The special elections are over, March is on the horizon, time to segue to the city’s big enchilada: the race for mayor.
Less than seven months from a Democratic primary, there’s no formally announced candidate to challenge Mayor Bill Finch who’s seeking a third four-year term. If he wins reelection and completes the term he’ll be the second longest-serving mayor in city history behind Socialist Jasper McLevy who served from 1933-1957.
The former mayor who is currently number two in years of service, Joe Ganim is making the rounds trying to build political support and a campaign infrastructure to challenge Finch. Dispatched from office in 2003 following conviction on federal corruption charges, Ganim fronted precincts on Tuesday’s special election gauging voter response for a possible comeback. In January Ganim issued a public apology at an East End church in his calculation for a comeback. A number of political operatives unhappy with Finch say they will support Ganim. A Joe Ganim for Mayor page was recently launched on Facebook.
Some say they’re not prepared to support Ganim openly until he actually gets in the game. As one district leader says “I’ll wait until he makes a decision. I’m not gonna cut my throat.”
If Ganim’s gonna get in he needs to make a decision soon to raise money.
Finch is coming off a politically difficult special election in which two State Senate candidates his political organization had supported, Ricky DeJesus and Ken Moales, were croaked by political nemesis Ed Gomes at the polls. Finch tried to insulate himself publicly by not announcing support for either DeJesus or Moales, but his political organization delivered the endorsement to DeJesus then pivoted to Moales after public revelations revealed DeJesus’ back tax and child support issues. Finch, creating distance from DeJesus, declared he should step out of the senate race.
Meanwhile city minister Moales, a controversial figure on the school board, has his own back tax issues with a day care facility he operates under the umbrella of his church. Moales performed poorly in the special election claiming not one city precinct.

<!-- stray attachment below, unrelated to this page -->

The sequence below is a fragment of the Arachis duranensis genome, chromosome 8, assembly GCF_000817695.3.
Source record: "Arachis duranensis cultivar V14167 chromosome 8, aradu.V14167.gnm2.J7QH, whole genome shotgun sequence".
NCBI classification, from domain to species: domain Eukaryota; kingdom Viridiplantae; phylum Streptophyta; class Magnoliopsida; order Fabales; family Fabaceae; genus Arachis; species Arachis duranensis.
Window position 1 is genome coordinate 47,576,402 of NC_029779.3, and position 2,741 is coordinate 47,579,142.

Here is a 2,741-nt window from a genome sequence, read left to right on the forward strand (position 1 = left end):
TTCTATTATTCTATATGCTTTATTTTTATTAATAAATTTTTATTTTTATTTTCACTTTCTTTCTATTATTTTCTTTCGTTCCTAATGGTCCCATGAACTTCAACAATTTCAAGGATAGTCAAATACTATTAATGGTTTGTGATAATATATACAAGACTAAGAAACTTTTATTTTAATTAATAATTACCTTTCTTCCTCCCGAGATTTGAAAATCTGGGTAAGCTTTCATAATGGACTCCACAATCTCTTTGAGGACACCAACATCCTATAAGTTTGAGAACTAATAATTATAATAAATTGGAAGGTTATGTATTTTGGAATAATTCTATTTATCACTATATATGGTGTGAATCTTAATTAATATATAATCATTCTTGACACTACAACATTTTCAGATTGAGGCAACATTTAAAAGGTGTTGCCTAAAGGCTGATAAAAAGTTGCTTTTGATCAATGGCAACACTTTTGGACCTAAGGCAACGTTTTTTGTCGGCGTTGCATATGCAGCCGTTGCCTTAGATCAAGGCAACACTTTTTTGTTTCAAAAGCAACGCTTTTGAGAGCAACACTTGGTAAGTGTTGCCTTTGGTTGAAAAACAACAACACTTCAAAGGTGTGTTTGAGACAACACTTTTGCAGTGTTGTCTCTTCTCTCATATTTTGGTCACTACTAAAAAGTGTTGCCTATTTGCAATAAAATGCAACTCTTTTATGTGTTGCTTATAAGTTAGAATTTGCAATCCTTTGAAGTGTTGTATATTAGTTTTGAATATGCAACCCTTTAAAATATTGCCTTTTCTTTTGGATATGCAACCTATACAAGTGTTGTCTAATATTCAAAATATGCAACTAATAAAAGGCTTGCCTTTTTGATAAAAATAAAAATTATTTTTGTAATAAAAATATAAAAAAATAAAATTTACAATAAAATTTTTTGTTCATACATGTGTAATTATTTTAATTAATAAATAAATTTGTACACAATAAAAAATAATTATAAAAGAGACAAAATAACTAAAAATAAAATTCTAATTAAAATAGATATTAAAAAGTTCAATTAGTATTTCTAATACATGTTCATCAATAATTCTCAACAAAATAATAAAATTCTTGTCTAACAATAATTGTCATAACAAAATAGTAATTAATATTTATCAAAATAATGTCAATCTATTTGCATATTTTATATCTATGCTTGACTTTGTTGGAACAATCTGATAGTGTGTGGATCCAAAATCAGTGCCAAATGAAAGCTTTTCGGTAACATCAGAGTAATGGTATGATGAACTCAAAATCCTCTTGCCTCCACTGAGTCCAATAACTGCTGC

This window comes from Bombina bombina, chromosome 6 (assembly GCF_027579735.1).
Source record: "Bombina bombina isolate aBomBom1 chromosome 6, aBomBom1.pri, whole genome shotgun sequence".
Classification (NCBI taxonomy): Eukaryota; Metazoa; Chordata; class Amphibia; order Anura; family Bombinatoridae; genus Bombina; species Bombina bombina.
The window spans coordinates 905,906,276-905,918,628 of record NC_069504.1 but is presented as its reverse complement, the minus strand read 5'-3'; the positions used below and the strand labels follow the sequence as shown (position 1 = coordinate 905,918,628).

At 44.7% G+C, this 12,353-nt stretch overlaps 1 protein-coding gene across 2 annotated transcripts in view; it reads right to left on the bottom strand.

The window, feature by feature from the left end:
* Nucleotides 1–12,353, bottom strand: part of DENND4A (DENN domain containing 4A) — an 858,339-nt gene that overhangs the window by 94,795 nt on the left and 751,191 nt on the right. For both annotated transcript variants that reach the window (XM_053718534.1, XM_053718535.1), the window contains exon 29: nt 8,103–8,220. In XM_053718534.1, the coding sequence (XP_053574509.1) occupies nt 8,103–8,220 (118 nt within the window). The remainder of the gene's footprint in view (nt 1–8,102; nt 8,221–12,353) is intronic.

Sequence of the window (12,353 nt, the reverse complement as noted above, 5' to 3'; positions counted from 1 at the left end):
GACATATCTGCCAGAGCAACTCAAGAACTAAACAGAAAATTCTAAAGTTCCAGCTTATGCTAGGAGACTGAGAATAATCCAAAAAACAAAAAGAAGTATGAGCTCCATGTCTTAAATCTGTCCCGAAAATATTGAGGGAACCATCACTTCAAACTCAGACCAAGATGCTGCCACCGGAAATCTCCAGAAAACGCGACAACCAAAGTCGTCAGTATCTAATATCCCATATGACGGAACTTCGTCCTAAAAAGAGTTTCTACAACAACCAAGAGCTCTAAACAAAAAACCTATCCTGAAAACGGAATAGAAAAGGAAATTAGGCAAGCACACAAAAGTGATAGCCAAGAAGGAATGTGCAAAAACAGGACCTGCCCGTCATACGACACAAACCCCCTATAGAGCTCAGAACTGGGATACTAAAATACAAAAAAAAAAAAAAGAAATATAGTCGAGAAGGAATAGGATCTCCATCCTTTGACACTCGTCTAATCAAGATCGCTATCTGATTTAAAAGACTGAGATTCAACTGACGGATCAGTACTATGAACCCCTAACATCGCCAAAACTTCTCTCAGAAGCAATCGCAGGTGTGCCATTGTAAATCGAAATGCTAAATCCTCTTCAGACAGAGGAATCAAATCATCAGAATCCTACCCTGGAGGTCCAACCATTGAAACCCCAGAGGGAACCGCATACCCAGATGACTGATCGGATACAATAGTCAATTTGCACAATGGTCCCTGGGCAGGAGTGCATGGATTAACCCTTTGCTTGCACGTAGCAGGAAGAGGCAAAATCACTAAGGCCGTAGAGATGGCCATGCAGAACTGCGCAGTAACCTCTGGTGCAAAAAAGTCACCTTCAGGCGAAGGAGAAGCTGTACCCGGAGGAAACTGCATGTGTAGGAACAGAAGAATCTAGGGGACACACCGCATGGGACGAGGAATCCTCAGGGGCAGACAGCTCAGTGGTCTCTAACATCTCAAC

There’s good news for Finch, irrespective of some political skirmishes: he’s well financed with more than $300,000 in the campaign treasury and counting. He enjoys the power of incumbency to make things happen with the Steel Point redevelopment area under construction on the East Side. He’ll have plenty of dough to make his case and cast doubts on Ganim, if Ganim gets in.
Still to be heard from is Finch’s 2011 mayoral challenger Mary-Jane Foster who cracked 40 percent of the vote against Finch in a Democratic primary having been outspent by nearly two to one. She’s contemplating another run, but her window to raise money is shrinking. She brings a Black Rock base of support to the table with some strength on the West Side and North End. Her reach, however, into the black and brown voter communities does not measure up to Ganim’s anti-Finch support.
A Finch/Foster/Ganim primary would create an interesting dynamic for votes.
But if neither Ganim nor Foster challenge Finch, what would have been an electric campaign season would likely be a yawner because there’s no one else out there who could raise the campaign dough to be a viable alternative to Finch at this late stage.
Click link to see the special election Tally Sheet.